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College campuses can be pretty high-theft areas, so unless you have a very safe place to keep yours, you might be better served getting a used road bike for a lot less. Keeping it for four years may not be a matter of whether or not the parts last that long.

If everything works and the bike fits you right, you can still use it for recreational riding. Downtube shifters don't give up much to STI levers unless racing or speed workouts are involved, IMHO. Putting a little of the money you saved in the right places can make an inexpensive bike a lot more fun - good saddle, nice tires, things like that.
 

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If you're lucky enough to have a good shop dealing in used bikes in your area, I think that's the best way to go. It's a little more expensive, but they should give you at least a 30-day guarantee that things are not worn out and are properly tuned. You also get the opportunity to ride several different bikes, which I think is very important in getting the right one.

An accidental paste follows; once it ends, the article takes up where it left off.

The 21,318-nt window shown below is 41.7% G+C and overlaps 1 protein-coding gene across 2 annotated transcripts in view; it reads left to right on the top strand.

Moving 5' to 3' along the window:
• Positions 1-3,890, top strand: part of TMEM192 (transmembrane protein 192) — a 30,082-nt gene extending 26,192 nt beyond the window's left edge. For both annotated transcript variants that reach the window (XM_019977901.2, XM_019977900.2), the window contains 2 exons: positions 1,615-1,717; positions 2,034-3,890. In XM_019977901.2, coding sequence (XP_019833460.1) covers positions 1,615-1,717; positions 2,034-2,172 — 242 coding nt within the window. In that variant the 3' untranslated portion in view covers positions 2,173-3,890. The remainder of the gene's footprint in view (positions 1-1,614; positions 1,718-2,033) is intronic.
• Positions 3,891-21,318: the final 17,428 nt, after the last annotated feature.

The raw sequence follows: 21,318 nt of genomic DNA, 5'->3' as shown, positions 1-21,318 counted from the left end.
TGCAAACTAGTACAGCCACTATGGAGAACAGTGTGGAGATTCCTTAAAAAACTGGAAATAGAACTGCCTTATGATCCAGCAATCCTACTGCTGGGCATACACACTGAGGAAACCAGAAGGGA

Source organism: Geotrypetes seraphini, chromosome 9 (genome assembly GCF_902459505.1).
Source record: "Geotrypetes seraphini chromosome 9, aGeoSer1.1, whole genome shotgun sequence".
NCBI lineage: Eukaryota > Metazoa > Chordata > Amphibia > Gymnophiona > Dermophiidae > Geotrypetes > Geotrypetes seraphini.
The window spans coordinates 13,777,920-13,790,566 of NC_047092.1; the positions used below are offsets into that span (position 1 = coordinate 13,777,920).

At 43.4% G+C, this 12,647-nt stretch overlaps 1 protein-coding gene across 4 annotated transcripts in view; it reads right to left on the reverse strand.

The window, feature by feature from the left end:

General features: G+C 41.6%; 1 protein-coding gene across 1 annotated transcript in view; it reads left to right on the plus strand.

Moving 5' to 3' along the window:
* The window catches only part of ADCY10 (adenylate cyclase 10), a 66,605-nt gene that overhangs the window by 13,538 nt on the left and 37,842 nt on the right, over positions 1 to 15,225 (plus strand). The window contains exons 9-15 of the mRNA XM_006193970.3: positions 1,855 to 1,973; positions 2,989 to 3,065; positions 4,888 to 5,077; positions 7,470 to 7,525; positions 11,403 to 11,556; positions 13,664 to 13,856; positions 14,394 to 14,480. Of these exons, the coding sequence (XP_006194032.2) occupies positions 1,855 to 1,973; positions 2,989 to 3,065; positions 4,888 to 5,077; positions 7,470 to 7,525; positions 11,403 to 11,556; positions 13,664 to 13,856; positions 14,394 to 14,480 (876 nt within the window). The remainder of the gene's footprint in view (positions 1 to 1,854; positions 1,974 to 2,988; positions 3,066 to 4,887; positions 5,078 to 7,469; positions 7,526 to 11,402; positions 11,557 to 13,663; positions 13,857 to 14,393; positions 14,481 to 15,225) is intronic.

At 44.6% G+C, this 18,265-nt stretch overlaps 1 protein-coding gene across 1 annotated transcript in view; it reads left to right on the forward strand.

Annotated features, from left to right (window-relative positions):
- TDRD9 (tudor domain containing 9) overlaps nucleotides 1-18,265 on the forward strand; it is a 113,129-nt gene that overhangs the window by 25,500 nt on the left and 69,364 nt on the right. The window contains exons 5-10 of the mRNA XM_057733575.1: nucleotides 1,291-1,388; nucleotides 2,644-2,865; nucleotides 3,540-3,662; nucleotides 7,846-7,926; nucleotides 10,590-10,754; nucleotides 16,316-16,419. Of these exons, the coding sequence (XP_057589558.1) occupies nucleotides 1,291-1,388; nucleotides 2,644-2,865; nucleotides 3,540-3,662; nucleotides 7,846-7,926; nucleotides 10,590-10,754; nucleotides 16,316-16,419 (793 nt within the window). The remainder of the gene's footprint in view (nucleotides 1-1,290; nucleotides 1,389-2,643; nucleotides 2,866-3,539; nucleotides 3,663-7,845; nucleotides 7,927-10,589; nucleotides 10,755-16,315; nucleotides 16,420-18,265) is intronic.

I ran into a good article on inspecting a used bike a while ago, and can't find it again. This Yahoo Answer isn't so bad, though.

http://answers.yahoo.com/question/index?qid=20080401063525AAe7YKk

I think it's very telling to actually measure the chain for wear.

http://www.sheldonbrown.com/chains.html#wear

Since you're talking about riding for over half an hour at a time, getting a good fit is really important. I think riding in cities is a little more forgiving of questionable fit, but as soon as you get out of town and ride in the same position for more than a few minutes, you'll start to notice if the reach is too long or too short. So the opportunity to try a few bikes in a shop helps with that. Otherwise, there are some fit calculators online that can ballpark your size, but I don't think anything really compares to actually riding some different sizes.
 
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